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flume

[floom] /flum/
noun
1.
a deep narrow defile containing a mountain stream or torrent.
2.
an artificial channel or trough for conducting water, as one used to transport logs or provide water power.
3.
an amusement park ride in which passengers are carried in a boatlike or loglike conveyance through a narrow, water-filled chute or over a water slide.
verb (used with object), flumed, fluming.
4.
to transport in a flume.
5.
to divert (a stream) by a flume.
Origin
1125-1175
1125-75; Middle English flum < Old FrenchLatin flūmen stream
Dictionary.com Unabridged
Based on the Random House Dictionary, © Random House, Inc. 2014.
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British Dictionary definitions for flumed

flume

/fluːm/
noun
1.
a ravine through which a stream flows
2.
a narrow artificial channel made for providing water for power, floating logs, etc
3.
a slide in the form of a long and winding tube with a stream of water running through it that descends into a purpose-built pool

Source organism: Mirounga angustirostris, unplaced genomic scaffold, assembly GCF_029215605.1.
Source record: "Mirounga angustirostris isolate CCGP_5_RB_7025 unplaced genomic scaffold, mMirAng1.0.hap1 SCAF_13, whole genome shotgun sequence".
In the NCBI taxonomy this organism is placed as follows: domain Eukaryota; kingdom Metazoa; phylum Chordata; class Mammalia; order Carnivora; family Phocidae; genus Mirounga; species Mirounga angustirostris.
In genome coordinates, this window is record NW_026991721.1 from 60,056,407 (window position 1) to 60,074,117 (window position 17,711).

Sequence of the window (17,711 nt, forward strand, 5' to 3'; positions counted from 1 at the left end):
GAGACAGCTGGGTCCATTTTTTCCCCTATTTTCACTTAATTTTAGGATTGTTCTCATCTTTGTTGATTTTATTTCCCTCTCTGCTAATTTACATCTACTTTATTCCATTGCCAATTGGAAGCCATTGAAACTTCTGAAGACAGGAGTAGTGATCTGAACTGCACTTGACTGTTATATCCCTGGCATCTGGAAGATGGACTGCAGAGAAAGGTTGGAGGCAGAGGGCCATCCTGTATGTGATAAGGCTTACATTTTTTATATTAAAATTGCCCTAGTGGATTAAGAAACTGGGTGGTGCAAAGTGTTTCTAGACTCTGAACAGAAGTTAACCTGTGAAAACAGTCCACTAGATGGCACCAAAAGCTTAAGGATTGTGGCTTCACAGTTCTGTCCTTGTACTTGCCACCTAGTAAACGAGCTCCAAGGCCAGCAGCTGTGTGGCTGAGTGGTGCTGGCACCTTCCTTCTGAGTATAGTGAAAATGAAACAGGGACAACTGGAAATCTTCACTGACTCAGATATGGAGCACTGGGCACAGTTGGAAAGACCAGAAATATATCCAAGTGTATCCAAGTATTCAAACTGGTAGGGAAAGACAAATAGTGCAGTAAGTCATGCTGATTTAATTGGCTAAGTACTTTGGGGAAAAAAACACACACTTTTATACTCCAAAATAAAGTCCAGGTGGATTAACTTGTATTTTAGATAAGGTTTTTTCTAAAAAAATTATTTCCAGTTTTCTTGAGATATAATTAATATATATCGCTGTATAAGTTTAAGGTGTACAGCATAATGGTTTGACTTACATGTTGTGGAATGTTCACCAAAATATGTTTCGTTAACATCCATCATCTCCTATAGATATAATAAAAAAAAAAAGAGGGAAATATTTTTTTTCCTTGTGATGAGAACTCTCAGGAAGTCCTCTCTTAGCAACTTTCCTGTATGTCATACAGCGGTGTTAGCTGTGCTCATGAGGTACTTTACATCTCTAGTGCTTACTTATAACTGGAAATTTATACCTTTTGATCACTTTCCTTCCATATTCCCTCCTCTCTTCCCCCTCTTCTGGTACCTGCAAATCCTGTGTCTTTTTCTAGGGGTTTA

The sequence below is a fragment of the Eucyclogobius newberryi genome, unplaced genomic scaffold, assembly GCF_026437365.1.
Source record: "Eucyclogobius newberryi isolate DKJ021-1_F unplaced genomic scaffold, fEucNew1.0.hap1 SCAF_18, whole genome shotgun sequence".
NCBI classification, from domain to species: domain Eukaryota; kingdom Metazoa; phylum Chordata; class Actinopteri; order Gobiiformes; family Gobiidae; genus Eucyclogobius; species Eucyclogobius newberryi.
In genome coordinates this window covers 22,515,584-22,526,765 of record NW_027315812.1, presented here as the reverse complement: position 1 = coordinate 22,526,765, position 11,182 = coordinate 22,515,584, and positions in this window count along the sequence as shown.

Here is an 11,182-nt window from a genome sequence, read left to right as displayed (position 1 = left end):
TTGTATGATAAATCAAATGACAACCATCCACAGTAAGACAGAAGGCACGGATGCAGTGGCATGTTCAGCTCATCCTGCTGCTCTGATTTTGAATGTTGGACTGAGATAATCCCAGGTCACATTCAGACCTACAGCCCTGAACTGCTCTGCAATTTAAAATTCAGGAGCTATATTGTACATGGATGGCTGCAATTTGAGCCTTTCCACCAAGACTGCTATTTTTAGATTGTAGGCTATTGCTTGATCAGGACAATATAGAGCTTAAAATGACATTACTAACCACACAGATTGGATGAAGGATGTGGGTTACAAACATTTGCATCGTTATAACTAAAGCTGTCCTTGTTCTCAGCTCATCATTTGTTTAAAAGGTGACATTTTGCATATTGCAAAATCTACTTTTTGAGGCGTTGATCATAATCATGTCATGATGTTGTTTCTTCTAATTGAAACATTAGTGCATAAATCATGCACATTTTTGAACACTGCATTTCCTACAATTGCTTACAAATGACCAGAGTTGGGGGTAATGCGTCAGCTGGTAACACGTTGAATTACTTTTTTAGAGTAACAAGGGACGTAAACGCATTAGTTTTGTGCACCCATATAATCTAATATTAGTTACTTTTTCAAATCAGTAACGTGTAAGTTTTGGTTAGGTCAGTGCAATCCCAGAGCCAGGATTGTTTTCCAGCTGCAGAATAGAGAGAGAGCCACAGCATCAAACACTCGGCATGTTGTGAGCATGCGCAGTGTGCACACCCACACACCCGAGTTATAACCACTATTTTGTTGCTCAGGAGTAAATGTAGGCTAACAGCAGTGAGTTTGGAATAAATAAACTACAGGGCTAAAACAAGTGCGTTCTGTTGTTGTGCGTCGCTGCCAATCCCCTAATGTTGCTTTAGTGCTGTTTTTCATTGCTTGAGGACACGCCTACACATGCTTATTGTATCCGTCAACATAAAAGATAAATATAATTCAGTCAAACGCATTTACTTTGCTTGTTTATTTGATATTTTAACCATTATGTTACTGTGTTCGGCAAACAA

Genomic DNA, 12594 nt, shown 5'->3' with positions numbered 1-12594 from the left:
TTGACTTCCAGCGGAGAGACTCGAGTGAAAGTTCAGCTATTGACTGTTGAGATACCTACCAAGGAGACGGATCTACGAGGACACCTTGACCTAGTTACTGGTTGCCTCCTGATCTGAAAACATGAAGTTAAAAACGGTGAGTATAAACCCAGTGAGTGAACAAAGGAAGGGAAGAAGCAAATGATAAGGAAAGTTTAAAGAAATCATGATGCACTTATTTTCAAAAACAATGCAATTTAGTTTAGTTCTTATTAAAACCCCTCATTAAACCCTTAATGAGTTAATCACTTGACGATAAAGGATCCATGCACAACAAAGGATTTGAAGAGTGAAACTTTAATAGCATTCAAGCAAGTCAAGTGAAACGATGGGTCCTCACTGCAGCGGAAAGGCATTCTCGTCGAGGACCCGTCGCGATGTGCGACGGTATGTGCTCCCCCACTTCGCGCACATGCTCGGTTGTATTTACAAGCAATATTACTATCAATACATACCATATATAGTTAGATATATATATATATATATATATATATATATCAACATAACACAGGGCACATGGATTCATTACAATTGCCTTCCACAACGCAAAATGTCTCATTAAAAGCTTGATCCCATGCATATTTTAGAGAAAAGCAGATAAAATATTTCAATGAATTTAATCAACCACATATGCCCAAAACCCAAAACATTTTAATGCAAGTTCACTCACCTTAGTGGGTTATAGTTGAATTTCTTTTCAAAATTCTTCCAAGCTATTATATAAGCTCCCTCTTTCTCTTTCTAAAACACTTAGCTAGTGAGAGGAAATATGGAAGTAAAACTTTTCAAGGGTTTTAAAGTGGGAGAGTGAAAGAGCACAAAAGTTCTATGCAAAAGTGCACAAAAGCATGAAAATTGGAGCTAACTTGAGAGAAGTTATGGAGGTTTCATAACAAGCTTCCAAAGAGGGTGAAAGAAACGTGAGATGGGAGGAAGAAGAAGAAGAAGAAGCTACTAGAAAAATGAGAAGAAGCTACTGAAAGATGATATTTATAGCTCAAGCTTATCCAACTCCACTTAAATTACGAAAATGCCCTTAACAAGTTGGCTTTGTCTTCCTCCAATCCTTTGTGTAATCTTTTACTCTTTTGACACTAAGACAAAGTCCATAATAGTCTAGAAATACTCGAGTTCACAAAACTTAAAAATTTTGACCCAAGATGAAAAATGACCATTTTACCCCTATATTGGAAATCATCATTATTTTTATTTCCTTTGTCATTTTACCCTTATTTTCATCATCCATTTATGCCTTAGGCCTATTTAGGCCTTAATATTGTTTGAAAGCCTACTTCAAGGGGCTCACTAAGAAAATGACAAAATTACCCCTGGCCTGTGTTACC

verb
4.
(transitive) to transport (logs) in a flume
Word Origin
C12: from Old French flum, ultimately from Latin flūmen stream, from fluere to flow
Collins English Dictionary - Complete & Unabridged 2012 Digital Edition
© William Collins Sons & Co. Ltd. 1979, 1986 © HarperCollins
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Word Origin and History for flumed

flume

n.

late 12c., "stream," from Old French flum "running water, stream, river," from Latin flumen "flood, stream, running water," from fluere "to flow" (see fluent). In U.S., used especially of artificial streams channeled for some industrial purpose.

Online Etymology Dictionary, © 2010 Douglas Harper
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